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If you’ve ever had to shop for furniture, you’ll know that a nicely furnished space does not come easy nor cheap.

Of course, if you’re resourceful, you’ll know that there are avenues such as secondhand stores or Facebook Marketplace where you might find a good deal if you’re lucky.

With a background in software engineering, Wynne is someone who’s trying to offer another option for Malaysians.

So, she and her team built a site called called Barnything to help people who can’t afford expensive things, while offering an opportunity to reduce waste.

“When I was living overseas, I tried to get rid of my items by throwing a garage sale before moving from one place to another,” the founder shared. “The neighbourhood came running to purchase used items.”

She thought items such as her rice cooker and portable heater would be super popular, but it ended up being her scarf and winter socks that were the most popular items.

“That’s something I never expected. It made me realise that just because you don’t need something doesn’t mean others won’t need it,” she mused. “A man’s trash could literally be another’s treasure.”

Image Credit: Barnything

Right before leaving, Wynne used a bartering method to get rid of the remaining stuff. She asked the community to help pack her items, and in return, they could take her leftover beers and food. It was a win-win situation.

That’s when she got to thinking—why doesn’t Malaysia have such a culture?

“Is it because we don’t have the opportunity?” she wondered. “We don’t trust each other? Or because we don’t have a platform for bartering?”

And so, that’s what Barnything set out to do.

Barter anything

While Wynne had the idea, it was her team who took action. After hearing about her idea, they built a minimal site, and signed her up on a Chinese crowdfunding platform without even letting her know.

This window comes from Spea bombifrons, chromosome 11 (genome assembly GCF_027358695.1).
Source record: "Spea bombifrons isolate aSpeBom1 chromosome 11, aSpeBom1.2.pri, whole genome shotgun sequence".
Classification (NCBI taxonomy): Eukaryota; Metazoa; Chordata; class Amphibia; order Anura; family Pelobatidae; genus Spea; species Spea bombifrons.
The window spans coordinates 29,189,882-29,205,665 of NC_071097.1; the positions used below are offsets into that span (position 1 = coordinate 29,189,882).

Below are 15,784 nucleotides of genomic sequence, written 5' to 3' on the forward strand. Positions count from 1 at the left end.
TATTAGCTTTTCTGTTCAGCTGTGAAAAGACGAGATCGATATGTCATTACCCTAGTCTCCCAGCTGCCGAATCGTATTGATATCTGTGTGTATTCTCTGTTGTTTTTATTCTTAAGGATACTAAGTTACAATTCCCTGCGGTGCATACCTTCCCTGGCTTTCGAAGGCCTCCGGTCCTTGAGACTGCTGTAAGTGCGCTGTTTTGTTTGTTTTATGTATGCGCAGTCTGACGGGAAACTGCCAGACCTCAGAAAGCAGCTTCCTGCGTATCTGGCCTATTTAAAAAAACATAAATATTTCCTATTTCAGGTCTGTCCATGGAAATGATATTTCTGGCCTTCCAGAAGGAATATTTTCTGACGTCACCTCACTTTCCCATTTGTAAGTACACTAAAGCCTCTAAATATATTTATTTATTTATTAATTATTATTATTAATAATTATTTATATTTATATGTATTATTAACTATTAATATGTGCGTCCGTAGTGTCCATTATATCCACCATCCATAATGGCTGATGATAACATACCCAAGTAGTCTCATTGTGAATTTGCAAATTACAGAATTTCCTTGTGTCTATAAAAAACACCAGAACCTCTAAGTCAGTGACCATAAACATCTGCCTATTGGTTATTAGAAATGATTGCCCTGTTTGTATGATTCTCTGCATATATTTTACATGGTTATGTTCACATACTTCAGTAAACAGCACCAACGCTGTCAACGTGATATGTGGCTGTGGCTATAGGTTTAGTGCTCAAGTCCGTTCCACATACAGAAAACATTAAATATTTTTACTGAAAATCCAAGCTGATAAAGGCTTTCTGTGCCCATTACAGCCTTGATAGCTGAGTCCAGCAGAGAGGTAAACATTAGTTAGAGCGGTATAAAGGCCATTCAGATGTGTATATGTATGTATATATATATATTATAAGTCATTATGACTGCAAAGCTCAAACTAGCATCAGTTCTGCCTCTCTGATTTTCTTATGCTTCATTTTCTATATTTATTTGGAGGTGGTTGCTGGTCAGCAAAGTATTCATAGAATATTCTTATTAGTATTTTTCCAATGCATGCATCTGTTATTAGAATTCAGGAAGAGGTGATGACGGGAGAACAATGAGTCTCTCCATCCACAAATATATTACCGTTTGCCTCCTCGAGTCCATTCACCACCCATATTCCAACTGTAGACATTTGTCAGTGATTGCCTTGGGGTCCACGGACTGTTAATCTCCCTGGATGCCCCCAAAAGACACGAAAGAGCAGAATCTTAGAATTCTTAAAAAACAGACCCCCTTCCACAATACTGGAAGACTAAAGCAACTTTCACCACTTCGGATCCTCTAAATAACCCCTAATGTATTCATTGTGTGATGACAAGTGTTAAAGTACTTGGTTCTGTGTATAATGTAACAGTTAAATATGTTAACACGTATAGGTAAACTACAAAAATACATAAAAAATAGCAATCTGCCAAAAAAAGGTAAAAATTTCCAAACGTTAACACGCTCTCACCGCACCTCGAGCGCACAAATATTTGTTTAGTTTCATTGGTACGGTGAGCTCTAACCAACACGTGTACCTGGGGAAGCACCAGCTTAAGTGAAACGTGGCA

“They thought it could be fun and a way to validate the idea with all the judges,” Wynne explained. “The judges were CEOs and management from multiple famous brands.”

Image Credit: Barnything

Barnything ended up being in the top ten finalists and received the most popular award for it. Through the crowdfunding competition, they gained 1,000 followers overnight.

It was market validation in a sense, even though they weren’t completely sure if there was a market or demand for bartering.

“We built it because we could, and we continued building it,” she admitted. “We just thought that if there’s Lazada and Shopee, and if there’s Carousell, there would be no harm in having Barnything.”

In short, Barnything is a platform where people can buy, sell, and barter. Users can upload anything they want—except for items that will expire, livestock, and anything illegal.

Users can buy Brock (Barnything’s currency) to purchase items, which makes transactions more secure.

Once they have received the items, Barnything will release the payment to the seller. This way, users don’t have to worry about not receiving their items.

Refurbishing the business

When you visit Barnything’s website nowadays, though, you’ll see that a huge part of the business is furniture, even though it’s designed for people to barter just about anything.

Explaining this, Wynne shared, “One day, CUURA Space, a well-known furniture company, approached us and expressed their desire to sell their defective furniture on our platform as a gesture to support sustainability.”